Macroeconomic Implications of Production Bunching
NBER Working Paper No. 2976 (Also Reprint No. r1779)
The literature on inventory holdings stresses their role in smoothing production when costs are convex. Existing empirical evidence suggests that output is more variable than consumption so that production smoothing is not apparently present. One way of explaining this finding is to allow for nonconvex technologies. In this paper, we investigate some macroeconomic implications of the proposition that at least some firms in the economy produce with non-convex technologies. We begin our analysis by studying a simple Robinson Crusoe economy with a single, storable good which is produced from a non-convex technology. The single agent can produce a finite amount of output simply by incurring a fixed production cost. We demonstrate that the efficient solution to this problem will entail periods of production followed by periods of inactivity: i.e. production will be bunched rather than smoothed. More importantly, inventories will be used to smooth consumption relative to this production path. Still, as long as the agent discounts the future or inventories depreciate over time, consumption will not be totally smooth. Instead, consumption will be highest in periods of production. Thus the non-convex technology will induce fluctuations in both production and consumption. Using this analysis as a starting point, we then consider the implications of a non -convex technology in one sector of the economy for the behavior of other sectors through intersectoral technological linkages for both centralized and decentralized economies. For the centralized setting, the extent to which non- convexities spillover to other sectors depends on the degree to which intermediate and final goods can be inventoried and the nature of the technological interaction between factors. For the decentralized economy, the production of inputs which are strategic complements (substitutes) will be synchronized (staggered). Thus the presence of strategic complementarities (as in imperfectly competitive markets) will imply that non-convexities will have aggregate implications.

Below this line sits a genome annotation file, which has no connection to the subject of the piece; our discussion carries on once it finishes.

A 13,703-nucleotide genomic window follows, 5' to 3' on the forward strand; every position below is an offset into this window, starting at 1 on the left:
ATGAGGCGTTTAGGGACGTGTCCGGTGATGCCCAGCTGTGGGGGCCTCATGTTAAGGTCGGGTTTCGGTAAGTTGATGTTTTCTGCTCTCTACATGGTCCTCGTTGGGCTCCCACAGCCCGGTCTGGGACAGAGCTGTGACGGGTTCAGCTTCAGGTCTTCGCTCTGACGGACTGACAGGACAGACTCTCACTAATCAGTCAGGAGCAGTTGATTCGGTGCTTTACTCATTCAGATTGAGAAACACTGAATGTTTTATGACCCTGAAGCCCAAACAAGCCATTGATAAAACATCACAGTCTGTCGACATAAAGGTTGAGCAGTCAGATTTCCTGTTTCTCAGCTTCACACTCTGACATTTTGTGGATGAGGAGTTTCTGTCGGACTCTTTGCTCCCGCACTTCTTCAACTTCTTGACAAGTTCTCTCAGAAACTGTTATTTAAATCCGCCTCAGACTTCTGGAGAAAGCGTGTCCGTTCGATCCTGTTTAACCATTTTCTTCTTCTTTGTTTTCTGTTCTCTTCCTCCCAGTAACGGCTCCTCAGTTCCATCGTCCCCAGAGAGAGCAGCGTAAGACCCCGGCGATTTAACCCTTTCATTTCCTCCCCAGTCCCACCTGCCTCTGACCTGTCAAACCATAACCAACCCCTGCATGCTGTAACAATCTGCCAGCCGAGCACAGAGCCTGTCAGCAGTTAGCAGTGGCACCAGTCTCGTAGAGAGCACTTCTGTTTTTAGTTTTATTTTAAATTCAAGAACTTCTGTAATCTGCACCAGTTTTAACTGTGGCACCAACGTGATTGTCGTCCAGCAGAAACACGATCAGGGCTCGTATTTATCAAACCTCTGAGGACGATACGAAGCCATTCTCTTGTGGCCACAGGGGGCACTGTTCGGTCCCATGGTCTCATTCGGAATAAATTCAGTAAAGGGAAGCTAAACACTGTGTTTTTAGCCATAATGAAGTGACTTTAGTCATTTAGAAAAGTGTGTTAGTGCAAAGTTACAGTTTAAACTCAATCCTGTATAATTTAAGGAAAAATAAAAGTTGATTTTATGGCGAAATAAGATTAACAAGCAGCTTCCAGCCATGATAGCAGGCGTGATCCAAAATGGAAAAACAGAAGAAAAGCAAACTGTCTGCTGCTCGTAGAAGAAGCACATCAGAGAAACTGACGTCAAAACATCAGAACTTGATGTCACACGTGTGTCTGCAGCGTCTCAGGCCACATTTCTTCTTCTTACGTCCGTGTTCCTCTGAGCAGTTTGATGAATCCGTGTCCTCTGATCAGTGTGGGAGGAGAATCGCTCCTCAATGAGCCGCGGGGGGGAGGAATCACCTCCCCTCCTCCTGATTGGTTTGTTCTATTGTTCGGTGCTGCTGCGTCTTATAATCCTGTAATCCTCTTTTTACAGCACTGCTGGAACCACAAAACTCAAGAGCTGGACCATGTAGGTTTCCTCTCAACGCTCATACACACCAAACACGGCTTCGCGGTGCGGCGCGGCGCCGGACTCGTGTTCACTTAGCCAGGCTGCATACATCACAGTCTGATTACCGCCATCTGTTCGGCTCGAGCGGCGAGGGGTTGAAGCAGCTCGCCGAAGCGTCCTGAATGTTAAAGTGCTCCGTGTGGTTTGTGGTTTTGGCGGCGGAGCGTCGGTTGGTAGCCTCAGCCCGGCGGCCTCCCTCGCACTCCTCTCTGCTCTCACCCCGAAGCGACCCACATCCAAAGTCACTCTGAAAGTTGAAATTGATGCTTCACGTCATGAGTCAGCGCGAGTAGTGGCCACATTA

Published: Journal of Monetary Economics 30, pp. 107-127 (1992).